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Feb-10-18
Premium Chessgames Member
  zanzibar: I have a math/computational problem...

It turns out that given the complete set of games for a tournament, without round numbers, one can reconstruct the Berger table schedule or Berger list.

That means that one can determine the full pairings/round schedule just from the tournament games, even when no round numbers are available for any of the games. No additional information is needed so long as all the colored pairings are available.

The problem with my approach is that I'm not smart about it, instead relying just on brute force. That means the algorithm scales with the number of permutations in the Berger list.

So, for a 4-RR (4-player RR), there's 4! = 24 combinations, which is no sweat. But for a 10-RR there's 10! = 3628800 (3.6M) combinations to try, and there's a noticeable computation time for the solve.

Believe it or not, if one is determined/patient enough, a 12-RR can be inverted:

Bad Kissingen (1928)

That's 12! = 479001600 (479M) combinations to try, only one of which is the solve:

<

Rubinstein, Akiba
Tarrasch, Siegbert
Capablanca, Jose Raul
Spielmann, Rudolf
Euwe, Max
Yates, Fred Dewhirst
Bogoljubov, Efim
Nimzowitsch, Aron
Reti, Richard
Tartakower, Savielly
Marshall, Frank James
Mieses, Jacques

>

But that's getting close to the limit of the approach.

This must be a problem for group theory. Is there a better approach?

I don't even know if it's mathematically true that the problem is invertible in principle.

Feb-10-18
Premium Chessgames Member
  zanzibar: <Fusilli> RE: Averbakh photo

One also has to beware of copyright issues - <CG> really can only use Public Domain (PD) sources without gaining explicit permission.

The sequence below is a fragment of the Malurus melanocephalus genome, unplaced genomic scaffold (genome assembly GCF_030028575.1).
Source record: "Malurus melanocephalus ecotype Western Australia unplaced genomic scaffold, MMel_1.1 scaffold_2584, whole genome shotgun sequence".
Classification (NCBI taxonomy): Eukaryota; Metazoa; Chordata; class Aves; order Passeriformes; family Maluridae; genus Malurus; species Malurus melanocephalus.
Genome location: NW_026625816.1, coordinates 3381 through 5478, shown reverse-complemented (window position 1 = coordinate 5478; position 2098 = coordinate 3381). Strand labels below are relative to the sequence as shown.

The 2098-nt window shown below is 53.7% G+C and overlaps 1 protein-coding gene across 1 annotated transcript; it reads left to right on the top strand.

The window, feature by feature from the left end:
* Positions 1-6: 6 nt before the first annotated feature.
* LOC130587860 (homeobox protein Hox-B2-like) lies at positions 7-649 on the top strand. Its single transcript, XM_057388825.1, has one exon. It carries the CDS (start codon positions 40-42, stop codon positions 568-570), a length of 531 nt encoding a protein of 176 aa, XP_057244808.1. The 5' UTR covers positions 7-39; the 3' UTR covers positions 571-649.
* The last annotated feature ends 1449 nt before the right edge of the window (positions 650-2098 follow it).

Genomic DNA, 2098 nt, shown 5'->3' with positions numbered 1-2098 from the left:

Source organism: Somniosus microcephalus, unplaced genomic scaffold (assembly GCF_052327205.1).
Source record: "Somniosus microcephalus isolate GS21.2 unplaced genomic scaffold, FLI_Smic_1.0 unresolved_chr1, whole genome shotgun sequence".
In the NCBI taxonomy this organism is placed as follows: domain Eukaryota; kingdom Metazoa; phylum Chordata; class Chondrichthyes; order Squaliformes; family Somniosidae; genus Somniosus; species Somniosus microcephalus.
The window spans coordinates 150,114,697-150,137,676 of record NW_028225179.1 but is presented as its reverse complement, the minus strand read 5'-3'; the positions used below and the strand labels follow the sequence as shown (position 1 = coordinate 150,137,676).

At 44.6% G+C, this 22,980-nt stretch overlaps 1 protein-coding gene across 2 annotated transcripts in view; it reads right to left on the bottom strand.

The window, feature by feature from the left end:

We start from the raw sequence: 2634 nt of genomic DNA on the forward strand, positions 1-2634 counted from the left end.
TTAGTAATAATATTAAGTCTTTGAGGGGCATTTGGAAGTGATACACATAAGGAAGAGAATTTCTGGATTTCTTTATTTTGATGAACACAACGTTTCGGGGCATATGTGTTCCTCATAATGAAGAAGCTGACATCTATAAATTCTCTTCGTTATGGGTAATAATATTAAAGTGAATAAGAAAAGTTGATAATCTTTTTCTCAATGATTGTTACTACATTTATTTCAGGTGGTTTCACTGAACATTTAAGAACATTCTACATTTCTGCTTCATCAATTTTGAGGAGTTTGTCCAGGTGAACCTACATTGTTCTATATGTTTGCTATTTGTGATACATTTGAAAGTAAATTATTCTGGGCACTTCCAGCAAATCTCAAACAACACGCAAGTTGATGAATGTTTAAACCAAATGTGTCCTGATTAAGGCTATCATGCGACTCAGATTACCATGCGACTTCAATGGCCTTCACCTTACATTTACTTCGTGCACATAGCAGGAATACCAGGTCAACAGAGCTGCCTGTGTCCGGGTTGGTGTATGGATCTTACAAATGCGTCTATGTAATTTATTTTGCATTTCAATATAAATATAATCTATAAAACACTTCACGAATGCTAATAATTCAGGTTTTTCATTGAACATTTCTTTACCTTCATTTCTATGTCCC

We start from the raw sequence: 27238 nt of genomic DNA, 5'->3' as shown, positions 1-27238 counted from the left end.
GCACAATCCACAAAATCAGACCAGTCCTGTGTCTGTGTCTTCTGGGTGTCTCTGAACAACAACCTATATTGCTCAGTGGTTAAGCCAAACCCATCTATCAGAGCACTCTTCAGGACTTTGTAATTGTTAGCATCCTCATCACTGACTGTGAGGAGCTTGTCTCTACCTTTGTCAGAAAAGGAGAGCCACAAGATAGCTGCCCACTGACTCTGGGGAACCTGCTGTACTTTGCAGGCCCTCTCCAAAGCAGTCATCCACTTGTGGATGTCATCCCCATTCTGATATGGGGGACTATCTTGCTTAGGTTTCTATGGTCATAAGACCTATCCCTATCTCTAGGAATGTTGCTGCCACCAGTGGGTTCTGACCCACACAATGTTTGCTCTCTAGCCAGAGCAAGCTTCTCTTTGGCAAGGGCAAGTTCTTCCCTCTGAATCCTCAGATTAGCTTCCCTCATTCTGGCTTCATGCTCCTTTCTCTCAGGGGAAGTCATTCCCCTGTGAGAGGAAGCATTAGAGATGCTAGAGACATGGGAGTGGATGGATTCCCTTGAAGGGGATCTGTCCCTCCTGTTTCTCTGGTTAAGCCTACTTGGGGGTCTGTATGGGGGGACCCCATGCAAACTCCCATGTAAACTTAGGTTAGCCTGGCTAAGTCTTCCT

So, I usually use PD chess periodicals for historic figures (plus, then I can identify the source of the illustration/photo).

Google image search has a tools feature, which allows a selection on usage rights (where "Unrestricted Usage" = PD). You'll find this setting can sometimes restrict your choices severely. (C'est la vie).

WikiCommons is always a safe choice to check, and here's a selection (however not all the Averbakh's are the chess player of interest):

https://commons.wikimedia.org/w/ind...

Feb-10-18
Premium Chessgames Member
  Fusilli: Thanks, <zanz>, that's very helpful.
Feb-10-18
Premium Chessgames Member
  Fusilli: <zanz> Actually, from your Wiki link, there is a photo of Averbakh playing Averbakh vs Parma, 1963

https://commons.wikimedia.org/wiki/...

Beautiful photo, no copyright issues!

Feb-10-18
Premium Chessgames Member
  zanzibar: I agree <Fusilli>, and funny, I was just looking up the game myself - just by using the position on the board!

(Black to move after 17.Be3-g5)


click for larger view

(Black to move from the plunger on the clock, the Black king + dsb from guesswork, the pawn on a3 can barely be seen peaking out over the clock)

Feb-10-18
Premium Chessgames Member
  zanzibar: BTW- the photograph's attributes

<This is an image from the Nationaal Archief, the Dutch National Archives, donated in the context of a partnership program.>

The Dutch have an enlightened attitude as concerns copyright. Their newspaper archive is also wonderful.

Feb-11-18
Premium Chessgames Member
  zanzibar: RE: <22e Latvian Ch - Riga (Mar 1965)> (and Berger tables)

From <Shahkmatny Bulletin (June 1965)>'s heading we get our lede:

<Победа М. Таля - Первенство Латвии, 1965>

<The Victory of M. Tal - Championship of Latvia, 1965>

RUSbase only has 31 of the games (out of the 15-RR's 105 games), and I was able to find 4 more fragments in Tal's magazine. The tournament has bracket dates (Mar 4-26, 1965), a complete RR xtab, but no round numbers (either from the RUSbase games (or CB or 365), or from the Russian literature I found).

My first goal was to create a stubified version which could match the known games colored-pairing, but which would admittedly be uncertain on the colorings of missing games. That is an interesting problem, I think, but very hard to do other than by brute force, which is computationally intractable for 15-players. It may not be possible to do otherwise, but I can't say for sure.